Teva Pharm expects to start paying US opioid settlement in 2023 - CEO
Teva Pharmaceutical Industries (NYSE:TEVA) expects to finalize an opioid settlement in the U.S. by the end of the year and begin payments in 2023, its CEO said Sunday, while confirming that it is unlikely to renew its contract next year.
After years of negotiations, Israel-based Teva in July proposed a $4.35 billion nationwide settlement - mostly cash and partly pharmaceuticals amounting to $300 million to $400 million over 13 years - to resolve opioid lawsuits.
US states, cities and counties have filed more than 3,000 lawsuits against opioid manufacturers, distributors and pharmacies, accusing them of underestimating the risks of addiction and failing to prevent the diversion of pills for illegal use.
CEO Kare Schultz said Teva is working on legal wording that must be completed by the end of September. This requires the approval of the states and their subdivisions.
"When they give their approval, when all of this is finalized ... then it will go into effect and that means the first payments will be made next year and it will continue for 13 years," Schultz said at a news conference. "So by the end of the year, you should have received this statement that everything is coming together and we will start paying next year."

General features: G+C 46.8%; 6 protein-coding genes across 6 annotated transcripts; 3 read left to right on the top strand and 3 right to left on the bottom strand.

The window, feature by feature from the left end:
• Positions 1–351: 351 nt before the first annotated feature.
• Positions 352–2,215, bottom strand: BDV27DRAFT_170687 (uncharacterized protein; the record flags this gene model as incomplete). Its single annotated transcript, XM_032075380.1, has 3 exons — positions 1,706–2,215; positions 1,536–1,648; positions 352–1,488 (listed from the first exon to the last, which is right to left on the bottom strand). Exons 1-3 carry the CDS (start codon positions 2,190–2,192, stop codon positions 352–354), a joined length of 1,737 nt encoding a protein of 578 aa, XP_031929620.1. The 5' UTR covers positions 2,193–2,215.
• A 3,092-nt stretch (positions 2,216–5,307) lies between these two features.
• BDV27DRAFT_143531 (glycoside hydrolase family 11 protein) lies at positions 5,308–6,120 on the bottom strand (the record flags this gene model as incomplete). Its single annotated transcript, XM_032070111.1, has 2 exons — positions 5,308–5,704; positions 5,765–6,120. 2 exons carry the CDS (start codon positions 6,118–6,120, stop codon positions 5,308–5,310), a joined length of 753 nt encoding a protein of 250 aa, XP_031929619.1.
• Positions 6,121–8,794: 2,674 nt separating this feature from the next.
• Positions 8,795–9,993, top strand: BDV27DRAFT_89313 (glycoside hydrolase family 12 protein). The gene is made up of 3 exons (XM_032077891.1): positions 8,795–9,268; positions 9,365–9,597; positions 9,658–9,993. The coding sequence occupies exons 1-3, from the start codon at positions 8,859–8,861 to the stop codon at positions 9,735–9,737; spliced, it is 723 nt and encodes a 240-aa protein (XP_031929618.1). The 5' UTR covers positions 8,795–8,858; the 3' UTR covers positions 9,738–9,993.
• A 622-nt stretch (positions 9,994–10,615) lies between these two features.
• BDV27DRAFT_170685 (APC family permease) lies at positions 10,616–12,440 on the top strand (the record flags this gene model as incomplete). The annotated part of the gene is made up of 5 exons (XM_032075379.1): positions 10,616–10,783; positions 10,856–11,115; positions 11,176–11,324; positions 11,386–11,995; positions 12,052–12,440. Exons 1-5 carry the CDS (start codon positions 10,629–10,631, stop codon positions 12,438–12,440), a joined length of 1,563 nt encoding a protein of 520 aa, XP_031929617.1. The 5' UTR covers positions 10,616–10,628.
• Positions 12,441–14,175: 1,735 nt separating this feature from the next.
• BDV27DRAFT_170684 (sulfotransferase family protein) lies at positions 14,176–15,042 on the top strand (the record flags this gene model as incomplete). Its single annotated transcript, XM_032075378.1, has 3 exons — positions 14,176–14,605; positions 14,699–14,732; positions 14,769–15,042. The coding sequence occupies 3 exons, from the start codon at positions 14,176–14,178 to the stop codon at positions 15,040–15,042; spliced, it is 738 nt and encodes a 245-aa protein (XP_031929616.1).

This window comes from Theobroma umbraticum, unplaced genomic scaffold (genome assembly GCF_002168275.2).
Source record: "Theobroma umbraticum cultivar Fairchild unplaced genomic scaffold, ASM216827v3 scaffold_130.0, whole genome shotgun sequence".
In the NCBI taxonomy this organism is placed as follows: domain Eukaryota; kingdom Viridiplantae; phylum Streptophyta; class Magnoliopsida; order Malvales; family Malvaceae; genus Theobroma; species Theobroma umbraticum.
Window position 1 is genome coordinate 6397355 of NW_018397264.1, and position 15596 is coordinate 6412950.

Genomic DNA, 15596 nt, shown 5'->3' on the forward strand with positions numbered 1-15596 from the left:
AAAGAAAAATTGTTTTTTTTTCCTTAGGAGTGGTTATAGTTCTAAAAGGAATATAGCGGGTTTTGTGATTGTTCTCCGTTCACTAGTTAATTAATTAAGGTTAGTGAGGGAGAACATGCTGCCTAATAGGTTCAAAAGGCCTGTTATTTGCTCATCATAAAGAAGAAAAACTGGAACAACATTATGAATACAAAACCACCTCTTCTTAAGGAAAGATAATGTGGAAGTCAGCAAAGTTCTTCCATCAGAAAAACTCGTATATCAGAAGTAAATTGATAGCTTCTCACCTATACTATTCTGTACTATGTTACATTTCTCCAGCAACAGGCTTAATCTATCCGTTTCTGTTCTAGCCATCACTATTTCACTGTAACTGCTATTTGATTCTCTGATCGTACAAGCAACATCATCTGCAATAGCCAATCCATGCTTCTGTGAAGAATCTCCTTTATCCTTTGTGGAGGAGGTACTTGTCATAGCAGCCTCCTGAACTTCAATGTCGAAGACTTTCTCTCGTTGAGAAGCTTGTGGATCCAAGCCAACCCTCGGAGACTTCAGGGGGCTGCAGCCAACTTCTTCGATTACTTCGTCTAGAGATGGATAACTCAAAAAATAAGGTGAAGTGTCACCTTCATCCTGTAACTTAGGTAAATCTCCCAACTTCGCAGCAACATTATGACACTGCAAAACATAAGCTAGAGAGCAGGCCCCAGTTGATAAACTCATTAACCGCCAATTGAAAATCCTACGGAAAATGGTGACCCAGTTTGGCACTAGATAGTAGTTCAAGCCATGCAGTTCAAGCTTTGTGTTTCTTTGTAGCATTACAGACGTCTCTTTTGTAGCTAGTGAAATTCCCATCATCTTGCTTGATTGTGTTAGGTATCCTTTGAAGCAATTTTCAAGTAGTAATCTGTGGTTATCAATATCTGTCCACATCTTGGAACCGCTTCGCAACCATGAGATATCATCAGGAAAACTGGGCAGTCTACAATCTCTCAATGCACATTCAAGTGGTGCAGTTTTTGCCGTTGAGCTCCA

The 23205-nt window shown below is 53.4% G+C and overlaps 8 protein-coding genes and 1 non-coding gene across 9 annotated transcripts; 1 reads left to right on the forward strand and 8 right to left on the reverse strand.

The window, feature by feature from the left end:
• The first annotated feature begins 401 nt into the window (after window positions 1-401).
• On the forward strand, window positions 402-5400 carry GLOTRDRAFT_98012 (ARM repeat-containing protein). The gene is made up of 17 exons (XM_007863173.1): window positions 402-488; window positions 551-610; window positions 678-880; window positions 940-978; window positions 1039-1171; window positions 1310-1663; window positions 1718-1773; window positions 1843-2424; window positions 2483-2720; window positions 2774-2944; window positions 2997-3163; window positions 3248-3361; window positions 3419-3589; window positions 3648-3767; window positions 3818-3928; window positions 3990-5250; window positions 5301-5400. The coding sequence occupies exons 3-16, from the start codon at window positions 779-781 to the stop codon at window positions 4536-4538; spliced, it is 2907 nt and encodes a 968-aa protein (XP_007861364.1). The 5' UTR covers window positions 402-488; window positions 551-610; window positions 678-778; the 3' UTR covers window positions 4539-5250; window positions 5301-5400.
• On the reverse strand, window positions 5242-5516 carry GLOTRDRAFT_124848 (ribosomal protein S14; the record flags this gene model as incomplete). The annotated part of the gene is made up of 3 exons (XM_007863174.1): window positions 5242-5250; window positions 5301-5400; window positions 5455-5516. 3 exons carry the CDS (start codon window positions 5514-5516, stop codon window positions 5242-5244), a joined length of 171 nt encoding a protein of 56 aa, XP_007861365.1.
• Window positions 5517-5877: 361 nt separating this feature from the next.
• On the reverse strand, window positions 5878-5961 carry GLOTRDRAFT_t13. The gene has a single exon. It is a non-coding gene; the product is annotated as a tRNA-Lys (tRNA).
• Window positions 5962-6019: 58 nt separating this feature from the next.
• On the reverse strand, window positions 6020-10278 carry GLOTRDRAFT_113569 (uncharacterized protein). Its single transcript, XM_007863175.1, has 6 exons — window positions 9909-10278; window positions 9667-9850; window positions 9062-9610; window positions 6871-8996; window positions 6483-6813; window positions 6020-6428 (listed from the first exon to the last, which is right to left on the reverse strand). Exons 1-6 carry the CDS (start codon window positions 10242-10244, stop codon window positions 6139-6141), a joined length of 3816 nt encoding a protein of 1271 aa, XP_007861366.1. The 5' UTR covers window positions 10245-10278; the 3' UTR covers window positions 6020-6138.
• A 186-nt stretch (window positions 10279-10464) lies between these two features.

Teva has denied wrongdoing, saying it sells legal drugs approved for pain treatment.
The opioid crisis in the US has caused more than 500,000 overdose deaths over the past two decades, including more than 80,000 in 2021 alone, according to government data.
Schultz, who took over as CEO in December 2017, confirmed that he will not extend his contract, which expires on November 1, 2023, saying he will be 62. But he said he wanted to stay on the company's board.
He said Teva would further cut costs by closing some of its plants. Since 2017, the company has reduced the number of manufacturing facilities from 80 to 53 and plans to close 10 more over the next few years.
Teva's New York-listed shares are up 10% so far in 2022 to $8.81, but well off their 2015 peak of $72.
Questioning the low share price, Schultz noted that Teva's price-to-earnings ratio is about 3.5, whereas a normal ratio should be 10. "Teva has one of the lowest P/E ratios I know of, and the business is actually very stable, will grow and generate cash over the long term - so it's very good for long-term investors," Schultz said.
"Right now, we're worth a third of the normalized value you would see if we didn't have these risk factors."
He suggested the low share price was largely due to high debt, which has fallen from $34 billion to $20 billion, and the opioid lawsuit.
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